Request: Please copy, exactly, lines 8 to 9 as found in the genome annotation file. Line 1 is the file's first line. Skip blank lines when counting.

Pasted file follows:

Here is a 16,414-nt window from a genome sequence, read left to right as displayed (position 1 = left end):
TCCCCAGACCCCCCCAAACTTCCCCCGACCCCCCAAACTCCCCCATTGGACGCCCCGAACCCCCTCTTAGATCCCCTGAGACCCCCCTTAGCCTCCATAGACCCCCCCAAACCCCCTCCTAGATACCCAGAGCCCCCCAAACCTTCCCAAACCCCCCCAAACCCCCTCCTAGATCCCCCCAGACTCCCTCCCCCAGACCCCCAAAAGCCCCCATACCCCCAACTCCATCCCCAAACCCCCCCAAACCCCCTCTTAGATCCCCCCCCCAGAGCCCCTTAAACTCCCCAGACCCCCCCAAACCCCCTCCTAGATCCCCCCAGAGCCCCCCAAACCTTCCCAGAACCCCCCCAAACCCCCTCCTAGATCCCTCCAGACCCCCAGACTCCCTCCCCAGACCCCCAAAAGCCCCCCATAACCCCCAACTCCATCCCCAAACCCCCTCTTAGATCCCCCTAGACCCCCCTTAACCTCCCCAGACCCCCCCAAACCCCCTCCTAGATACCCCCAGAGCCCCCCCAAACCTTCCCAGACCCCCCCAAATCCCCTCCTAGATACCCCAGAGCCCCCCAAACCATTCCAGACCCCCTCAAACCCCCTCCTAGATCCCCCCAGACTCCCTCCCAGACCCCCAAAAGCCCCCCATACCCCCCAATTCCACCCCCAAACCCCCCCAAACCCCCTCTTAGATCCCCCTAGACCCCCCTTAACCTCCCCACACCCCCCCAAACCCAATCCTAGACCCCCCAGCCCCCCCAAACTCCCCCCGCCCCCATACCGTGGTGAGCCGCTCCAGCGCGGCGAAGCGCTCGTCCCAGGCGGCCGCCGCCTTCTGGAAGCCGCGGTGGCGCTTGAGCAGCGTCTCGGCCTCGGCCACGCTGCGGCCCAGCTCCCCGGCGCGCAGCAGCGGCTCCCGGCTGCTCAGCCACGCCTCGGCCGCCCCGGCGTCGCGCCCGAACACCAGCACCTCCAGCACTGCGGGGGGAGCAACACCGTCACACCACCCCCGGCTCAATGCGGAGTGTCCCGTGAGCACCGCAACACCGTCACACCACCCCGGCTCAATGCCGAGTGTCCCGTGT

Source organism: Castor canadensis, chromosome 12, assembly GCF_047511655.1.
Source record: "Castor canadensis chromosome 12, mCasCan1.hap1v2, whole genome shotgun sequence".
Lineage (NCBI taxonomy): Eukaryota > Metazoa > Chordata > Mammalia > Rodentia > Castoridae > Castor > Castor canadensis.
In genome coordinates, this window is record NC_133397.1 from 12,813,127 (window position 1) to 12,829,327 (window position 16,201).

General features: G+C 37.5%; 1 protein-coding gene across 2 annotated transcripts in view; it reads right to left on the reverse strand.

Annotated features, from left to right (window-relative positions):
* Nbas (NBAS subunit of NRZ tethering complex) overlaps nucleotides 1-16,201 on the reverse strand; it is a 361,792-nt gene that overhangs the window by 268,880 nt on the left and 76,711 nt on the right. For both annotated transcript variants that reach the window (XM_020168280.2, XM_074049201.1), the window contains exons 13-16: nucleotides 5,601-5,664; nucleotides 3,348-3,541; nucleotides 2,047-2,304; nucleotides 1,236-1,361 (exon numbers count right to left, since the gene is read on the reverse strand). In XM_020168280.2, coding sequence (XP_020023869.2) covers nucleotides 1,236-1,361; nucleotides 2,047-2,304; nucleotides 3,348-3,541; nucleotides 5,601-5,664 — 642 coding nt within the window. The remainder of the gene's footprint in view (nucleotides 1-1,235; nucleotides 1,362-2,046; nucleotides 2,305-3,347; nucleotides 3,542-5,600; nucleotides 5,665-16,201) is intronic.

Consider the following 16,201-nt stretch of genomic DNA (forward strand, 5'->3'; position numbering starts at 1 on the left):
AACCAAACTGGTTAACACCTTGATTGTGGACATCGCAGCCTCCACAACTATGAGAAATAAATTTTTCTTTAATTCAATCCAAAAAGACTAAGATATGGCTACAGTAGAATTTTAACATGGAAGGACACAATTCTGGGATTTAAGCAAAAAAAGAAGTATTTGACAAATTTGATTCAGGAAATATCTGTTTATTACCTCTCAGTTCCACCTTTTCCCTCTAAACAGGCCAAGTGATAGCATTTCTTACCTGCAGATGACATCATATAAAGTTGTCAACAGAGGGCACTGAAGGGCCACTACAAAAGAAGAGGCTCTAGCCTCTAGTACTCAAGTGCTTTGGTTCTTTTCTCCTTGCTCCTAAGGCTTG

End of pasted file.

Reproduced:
Annotated features, from left to right (window-relative positions):
* Nbas (NBAS subunit of NRZ tethering complex) overlaps nucleotides 1-16,201 on the reverse strand; it is a 361,792-nt gene that overhangs the window by 268,880 nt on the left and 76,711 nt on the right. For both annotated transcript variants that reach the window (XM_020168280.2, XM_074049201.1), the window contains exons 13-16: nucleotides 5,601-5,664; nucleotides 3,348-3,541; nucleotides 2,047-2,304; nucleotides 1,236-1,361 (exon numbers count right to left, since the gene is read on the reverse strand). In XM_020168280.2, coding sequence (XP_020023869.2) covers nucleotides 1,236-1,361; nucleotides 2,047-2,304; nucleotides 3,348-3,541; nucleotides 5,601-5,664 — 642 coding nt within the window. The remainder of the gene's footprint in view (nucleotides 1-1,235; nucleotides 1,362-2,046; nucleotides 2,305-3,347; nucleotides 3,542-5,600; nucleotides 5,665-16,201) is intronic.